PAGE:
The rocker bearing fail, I think, because the rocker axial- (end-) play gets to be too much and as the rocker moves up and down axially on the rocker shaft the needles are slammed against the rolled end lip of the bearing shell. The lip is very thin and brittle (from the hardening process) and the needles tapping for millios of cycles fracture the lip. The needles escape thru the slots in the rocker blocks. The rest is history.

    This is not optimum, but the old rockers with bushings (/5 and earlier) had more wear with less mileage and were as expensive to repair. I had the bushed rockers in my /5 wear slap out in 1981 and I replaced them with the (then) new-fangled roller rockers from the /6 models. They've worked fine for 90K since then.

    I think that the trick is to make for absolute certain that the axial play on the rockers is as close to -zero- as possible. That seems to work. But check for frags during valve adjustments, and periodically do a visual inspection of the rollers and shafts. This can be done when the heads/cylinders are off (for pushrod tune seals, etc) or even when the cylinder head nuts are slackened for a head re-torque. I suspect that you can spot incipient cracks in the lip, and see how the shaft looks-- no pitting, galling or scoring, please.

    Depending on the OP's budget, all rollers could be replaced or, if the others check out, just the failed bearings and flag the others for later. AT $30 a pop times 8, plus the possibility of the a rocker shaft, $$ can be juggled.

    And get a magnetic engine oil drain plug. That will pick up the swarf and give you a warning at 3000 mile oil change intervals.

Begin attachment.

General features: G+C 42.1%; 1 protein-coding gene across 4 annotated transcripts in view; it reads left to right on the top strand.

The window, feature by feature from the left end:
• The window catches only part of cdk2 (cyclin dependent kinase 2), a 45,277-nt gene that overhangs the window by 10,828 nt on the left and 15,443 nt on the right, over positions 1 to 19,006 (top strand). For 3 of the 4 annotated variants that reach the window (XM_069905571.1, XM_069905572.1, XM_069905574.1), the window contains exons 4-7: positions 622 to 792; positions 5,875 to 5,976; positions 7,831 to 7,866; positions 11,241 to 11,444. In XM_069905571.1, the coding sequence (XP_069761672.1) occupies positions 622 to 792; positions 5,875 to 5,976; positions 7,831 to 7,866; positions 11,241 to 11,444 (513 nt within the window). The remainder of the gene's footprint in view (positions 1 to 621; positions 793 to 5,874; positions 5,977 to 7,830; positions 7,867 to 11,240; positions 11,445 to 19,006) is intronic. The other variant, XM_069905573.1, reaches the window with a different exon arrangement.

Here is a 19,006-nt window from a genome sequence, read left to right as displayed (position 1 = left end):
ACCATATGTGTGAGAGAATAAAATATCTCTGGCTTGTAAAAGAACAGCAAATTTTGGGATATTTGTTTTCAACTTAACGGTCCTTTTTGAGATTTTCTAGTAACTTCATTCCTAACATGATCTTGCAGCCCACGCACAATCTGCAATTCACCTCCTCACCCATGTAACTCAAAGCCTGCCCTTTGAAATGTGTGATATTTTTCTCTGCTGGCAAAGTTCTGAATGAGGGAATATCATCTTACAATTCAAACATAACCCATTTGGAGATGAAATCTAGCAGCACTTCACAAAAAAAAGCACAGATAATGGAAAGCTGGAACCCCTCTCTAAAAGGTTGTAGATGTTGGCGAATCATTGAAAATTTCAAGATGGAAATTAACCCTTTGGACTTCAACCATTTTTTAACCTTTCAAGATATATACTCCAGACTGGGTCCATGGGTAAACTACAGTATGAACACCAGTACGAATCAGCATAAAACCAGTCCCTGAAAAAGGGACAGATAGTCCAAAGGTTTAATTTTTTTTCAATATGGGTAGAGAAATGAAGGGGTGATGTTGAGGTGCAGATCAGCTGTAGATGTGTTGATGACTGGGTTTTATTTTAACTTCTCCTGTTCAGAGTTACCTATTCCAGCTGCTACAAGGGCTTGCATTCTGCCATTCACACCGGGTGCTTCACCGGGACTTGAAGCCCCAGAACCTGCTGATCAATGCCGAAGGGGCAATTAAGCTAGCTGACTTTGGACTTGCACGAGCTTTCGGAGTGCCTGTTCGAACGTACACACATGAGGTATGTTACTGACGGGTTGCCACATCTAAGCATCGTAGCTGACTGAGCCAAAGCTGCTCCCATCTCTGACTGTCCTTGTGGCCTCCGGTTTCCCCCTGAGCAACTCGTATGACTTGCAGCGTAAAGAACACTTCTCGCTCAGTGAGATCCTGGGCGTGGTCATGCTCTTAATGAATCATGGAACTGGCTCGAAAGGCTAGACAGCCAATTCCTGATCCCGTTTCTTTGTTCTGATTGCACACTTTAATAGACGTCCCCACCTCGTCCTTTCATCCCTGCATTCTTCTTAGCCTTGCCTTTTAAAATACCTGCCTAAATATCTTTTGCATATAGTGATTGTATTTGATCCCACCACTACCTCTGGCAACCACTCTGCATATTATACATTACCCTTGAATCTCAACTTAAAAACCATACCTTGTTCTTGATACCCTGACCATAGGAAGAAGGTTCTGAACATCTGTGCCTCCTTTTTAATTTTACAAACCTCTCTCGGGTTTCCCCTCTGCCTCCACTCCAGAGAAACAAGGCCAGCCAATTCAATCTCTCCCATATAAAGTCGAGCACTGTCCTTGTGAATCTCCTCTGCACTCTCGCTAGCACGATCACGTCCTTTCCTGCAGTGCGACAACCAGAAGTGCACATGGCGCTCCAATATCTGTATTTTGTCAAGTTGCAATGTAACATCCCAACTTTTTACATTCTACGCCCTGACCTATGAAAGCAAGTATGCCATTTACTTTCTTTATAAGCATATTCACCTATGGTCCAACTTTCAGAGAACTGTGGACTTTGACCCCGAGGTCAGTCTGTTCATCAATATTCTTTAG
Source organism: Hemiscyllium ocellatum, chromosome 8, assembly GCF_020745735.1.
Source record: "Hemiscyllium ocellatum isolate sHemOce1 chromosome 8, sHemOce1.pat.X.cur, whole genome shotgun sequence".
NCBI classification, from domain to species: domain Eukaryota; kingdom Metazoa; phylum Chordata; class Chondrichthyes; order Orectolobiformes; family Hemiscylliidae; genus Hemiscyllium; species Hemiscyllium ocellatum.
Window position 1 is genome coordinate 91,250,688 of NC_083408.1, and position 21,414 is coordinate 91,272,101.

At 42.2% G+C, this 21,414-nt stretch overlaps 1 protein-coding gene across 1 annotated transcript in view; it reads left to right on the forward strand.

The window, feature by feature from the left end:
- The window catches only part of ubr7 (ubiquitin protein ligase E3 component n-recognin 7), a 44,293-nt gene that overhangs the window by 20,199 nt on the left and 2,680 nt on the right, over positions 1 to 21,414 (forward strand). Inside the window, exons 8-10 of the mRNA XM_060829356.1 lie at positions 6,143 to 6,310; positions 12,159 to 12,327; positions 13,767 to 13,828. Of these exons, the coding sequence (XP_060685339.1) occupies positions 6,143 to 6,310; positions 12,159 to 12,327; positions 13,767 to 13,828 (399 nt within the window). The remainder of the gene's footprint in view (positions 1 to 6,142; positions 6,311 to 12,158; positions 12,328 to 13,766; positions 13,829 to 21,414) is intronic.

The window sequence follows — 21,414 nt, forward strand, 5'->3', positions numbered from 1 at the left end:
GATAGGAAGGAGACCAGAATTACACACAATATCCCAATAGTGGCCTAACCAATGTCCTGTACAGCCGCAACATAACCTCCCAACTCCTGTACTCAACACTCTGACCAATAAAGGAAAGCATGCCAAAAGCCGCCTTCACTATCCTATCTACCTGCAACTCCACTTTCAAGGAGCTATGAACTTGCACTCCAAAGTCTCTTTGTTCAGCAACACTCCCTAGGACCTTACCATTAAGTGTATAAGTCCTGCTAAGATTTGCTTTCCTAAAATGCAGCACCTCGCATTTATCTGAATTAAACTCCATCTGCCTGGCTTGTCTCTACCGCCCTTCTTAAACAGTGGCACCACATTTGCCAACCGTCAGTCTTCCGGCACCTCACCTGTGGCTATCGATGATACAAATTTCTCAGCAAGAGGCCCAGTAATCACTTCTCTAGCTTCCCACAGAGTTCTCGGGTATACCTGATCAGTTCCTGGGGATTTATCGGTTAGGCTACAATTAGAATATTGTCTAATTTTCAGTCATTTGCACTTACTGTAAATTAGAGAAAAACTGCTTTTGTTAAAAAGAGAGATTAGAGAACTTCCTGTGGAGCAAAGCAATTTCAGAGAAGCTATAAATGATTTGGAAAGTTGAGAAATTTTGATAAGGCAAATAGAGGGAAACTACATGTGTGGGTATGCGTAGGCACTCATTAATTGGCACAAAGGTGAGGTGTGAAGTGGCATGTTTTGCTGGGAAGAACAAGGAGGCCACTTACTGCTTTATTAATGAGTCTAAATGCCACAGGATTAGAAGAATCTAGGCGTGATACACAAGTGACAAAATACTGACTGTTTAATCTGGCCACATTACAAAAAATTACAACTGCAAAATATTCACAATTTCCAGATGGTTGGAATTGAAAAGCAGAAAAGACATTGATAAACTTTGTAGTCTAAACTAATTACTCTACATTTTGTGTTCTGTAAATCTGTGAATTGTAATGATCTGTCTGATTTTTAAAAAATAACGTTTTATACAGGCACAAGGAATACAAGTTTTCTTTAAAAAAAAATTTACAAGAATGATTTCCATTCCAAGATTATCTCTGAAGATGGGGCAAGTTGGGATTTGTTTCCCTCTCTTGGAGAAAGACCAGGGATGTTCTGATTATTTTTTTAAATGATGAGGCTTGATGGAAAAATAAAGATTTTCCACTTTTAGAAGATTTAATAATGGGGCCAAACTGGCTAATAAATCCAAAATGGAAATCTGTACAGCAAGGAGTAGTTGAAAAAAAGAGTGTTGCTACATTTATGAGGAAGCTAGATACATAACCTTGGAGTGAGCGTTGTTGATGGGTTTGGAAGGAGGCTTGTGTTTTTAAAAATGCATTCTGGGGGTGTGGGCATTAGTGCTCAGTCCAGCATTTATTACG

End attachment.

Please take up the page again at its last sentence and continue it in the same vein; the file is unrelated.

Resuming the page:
Two recent threads on Rocker Arm Failure are:

    Rocker Arm Needle Roller Bearings Failure
    www.advrider.com/forums/showthread.php?t=805601
    (The bearing drift in the first thread is a good idea. Removal/installation and be done otherwise, but it's risky)

    r100gs - cooked - overheated - dead?
    www.advrider.com/forums/showthread.php?t=645324
    (towards the end of the thread-- most of it deals with Little Brothers and Airheads)

    Good luck!
    #9
  10. jimbee

    jimbee Airhead Intermediate

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    The plastic bit and the shims sit above the the rocker assembly, and the pictures are of the bottom, so likely they are still there.

    Agree with others that it takes some trial and error to get the right amount of end play. I recently aso replaced the black plastic bits (are they really bearings?), and found that after a few hundred miles, they settled in and the rocker end play opened up, so I had to re-shim.

    Perhaps obvious, but when re-shimming, don't just rely on the thickness specified by the part number (they are not always that accurate). Use a feeler gauage to measure end gap (with valve adjusters backed all the way out), then use a caliper to measure the feeler gauge thickness, then build the appropriate stack of shims using the caliper. I used a stack of shims approx 0.04mm less than the largest feeler gauge I could fit. Afterwards, just had a bearly perceptable amount of visible oil film show up when moving the rocker shafts up and down. Please take this with some large grains of salt. As has been pointed out elsewhere, I've only done this once. :D

    Good luck, bon chance, and buena suerte! (but not that tough)
    #10
  11. disston

    disston ShadeTreeExpert

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    If the rocker that has failed is missing it's shim(s) or thrust bearings then it is likely you can get away with fixing only this one. However, if it is nothing but high mileage then I see no way around replacing them all to be sure. Sure you can fix just one but then do another one 500 miles later and do this for the next 6,000 miles. So make the determination if this one failed for some reason that would indicate it has a special problem.

    I like that price on complete rockers. If I wasn't so poor I'd do that. Then again if I wasn't so poor everything on my bike would be brand new.